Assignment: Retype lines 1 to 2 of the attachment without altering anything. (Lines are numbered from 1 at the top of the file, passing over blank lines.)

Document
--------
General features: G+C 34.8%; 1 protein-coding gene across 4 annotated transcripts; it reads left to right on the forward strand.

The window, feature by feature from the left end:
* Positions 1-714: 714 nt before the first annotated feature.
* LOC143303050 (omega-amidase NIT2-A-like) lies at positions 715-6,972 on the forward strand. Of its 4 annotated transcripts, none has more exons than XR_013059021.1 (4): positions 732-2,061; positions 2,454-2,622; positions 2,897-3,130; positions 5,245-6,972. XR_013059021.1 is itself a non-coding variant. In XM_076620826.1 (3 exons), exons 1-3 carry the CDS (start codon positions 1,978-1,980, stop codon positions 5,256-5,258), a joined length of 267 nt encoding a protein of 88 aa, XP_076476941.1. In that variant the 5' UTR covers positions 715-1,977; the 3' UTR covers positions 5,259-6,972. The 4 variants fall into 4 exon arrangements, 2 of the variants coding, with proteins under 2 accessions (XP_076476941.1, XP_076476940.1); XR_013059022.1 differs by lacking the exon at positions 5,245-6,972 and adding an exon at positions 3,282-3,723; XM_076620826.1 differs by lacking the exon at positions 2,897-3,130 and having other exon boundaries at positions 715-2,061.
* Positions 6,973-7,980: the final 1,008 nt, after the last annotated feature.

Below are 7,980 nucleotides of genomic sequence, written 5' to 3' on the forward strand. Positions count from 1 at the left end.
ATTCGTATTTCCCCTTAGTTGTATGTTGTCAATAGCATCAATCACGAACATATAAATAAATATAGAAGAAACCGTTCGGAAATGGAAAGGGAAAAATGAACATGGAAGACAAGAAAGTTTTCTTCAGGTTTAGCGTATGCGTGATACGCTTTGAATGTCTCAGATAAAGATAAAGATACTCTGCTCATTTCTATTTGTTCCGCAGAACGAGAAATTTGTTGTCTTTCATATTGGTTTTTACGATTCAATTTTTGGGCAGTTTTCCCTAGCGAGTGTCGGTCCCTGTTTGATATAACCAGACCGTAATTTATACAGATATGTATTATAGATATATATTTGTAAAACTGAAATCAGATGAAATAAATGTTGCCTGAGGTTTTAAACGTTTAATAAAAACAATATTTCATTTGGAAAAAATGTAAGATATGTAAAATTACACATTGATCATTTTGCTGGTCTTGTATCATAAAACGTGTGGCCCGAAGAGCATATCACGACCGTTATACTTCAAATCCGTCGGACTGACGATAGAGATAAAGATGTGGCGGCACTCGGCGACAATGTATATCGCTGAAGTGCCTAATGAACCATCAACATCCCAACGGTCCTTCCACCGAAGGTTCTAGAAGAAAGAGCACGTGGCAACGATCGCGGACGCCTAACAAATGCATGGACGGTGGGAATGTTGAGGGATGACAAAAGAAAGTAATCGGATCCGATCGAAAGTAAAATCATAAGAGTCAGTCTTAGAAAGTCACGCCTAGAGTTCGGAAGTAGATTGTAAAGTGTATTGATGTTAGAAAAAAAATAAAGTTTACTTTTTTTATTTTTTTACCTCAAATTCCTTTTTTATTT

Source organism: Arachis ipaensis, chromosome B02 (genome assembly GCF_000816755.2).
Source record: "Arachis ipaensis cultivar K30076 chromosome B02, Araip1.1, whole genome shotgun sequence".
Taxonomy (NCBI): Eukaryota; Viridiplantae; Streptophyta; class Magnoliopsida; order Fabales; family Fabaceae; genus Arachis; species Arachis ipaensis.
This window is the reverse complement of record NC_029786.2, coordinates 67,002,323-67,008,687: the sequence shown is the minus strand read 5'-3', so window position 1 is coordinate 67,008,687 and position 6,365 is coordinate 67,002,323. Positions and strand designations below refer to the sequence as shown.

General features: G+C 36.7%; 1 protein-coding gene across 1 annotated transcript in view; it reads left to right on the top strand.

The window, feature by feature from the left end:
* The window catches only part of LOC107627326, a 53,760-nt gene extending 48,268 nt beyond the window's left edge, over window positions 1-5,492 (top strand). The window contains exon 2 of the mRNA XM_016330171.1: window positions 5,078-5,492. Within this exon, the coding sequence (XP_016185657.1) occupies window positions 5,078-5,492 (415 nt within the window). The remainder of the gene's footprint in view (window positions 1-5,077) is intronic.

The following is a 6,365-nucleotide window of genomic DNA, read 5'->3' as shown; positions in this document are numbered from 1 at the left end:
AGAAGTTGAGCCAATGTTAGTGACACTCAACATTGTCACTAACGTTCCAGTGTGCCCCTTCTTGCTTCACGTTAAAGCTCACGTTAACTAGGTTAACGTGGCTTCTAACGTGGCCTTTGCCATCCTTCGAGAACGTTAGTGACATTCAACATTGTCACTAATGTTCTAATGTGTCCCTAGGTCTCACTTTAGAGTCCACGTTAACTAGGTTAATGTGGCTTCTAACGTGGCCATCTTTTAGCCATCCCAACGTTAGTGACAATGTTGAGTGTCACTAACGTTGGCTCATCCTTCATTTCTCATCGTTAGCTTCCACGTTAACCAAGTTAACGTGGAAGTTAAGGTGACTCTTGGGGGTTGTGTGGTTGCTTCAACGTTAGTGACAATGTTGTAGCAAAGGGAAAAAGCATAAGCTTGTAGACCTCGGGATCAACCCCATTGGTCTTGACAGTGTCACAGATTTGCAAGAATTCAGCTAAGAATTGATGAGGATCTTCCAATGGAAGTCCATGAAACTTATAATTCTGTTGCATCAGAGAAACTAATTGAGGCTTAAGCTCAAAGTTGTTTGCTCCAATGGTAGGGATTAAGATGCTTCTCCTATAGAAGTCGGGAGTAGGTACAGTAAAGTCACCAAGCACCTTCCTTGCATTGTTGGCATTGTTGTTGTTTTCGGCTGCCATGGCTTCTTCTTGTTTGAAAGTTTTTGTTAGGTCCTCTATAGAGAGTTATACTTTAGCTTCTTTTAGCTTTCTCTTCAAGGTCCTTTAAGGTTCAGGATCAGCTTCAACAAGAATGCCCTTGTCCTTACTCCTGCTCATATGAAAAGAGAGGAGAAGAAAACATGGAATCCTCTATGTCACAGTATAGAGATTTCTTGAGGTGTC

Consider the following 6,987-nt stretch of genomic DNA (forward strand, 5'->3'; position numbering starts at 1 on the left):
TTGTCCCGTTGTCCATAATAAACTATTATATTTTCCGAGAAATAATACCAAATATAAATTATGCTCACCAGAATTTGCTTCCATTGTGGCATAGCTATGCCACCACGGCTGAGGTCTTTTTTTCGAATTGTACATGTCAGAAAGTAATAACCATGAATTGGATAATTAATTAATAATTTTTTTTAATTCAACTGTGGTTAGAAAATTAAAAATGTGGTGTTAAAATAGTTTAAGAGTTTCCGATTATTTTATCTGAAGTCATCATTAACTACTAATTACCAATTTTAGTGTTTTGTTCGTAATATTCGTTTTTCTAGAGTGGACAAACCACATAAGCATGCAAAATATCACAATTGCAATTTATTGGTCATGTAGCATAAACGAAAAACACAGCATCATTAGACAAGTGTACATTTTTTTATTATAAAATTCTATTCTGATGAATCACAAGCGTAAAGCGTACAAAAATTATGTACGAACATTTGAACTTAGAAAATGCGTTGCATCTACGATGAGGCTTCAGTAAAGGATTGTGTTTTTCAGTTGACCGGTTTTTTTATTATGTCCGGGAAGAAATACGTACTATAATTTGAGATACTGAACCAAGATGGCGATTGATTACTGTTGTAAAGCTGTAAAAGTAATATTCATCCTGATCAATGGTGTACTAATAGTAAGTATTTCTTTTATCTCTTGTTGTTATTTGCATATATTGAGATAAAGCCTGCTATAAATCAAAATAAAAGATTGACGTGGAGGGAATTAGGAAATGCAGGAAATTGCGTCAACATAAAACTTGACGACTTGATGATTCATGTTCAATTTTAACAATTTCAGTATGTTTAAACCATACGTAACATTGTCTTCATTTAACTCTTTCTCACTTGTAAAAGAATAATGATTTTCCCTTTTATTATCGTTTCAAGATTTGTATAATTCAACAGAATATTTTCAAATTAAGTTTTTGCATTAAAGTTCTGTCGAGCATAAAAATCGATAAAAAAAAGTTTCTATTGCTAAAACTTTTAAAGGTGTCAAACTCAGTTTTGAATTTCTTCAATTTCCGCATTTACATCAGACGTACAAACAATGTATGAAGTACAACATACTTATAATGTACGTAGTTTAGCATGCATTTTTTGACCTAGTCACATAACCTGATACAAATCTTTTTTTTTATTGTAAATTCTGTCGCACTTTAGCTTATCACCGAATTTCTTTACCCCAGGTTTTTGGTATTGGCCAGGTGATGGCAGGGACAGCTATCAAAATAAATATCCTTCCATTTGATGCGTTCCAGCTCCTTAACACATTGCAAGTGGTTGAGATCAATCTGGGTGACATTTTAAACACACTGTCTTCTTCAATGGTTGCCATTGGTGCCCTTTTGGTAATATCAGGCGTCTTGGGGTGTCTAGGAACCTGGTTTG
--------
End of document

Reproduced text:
General features: G+C 34.8%; 1 protein-coding gene across 4 annotated transcripts; it reads left to right on the forward strand.

The window, feature by feature from the left end: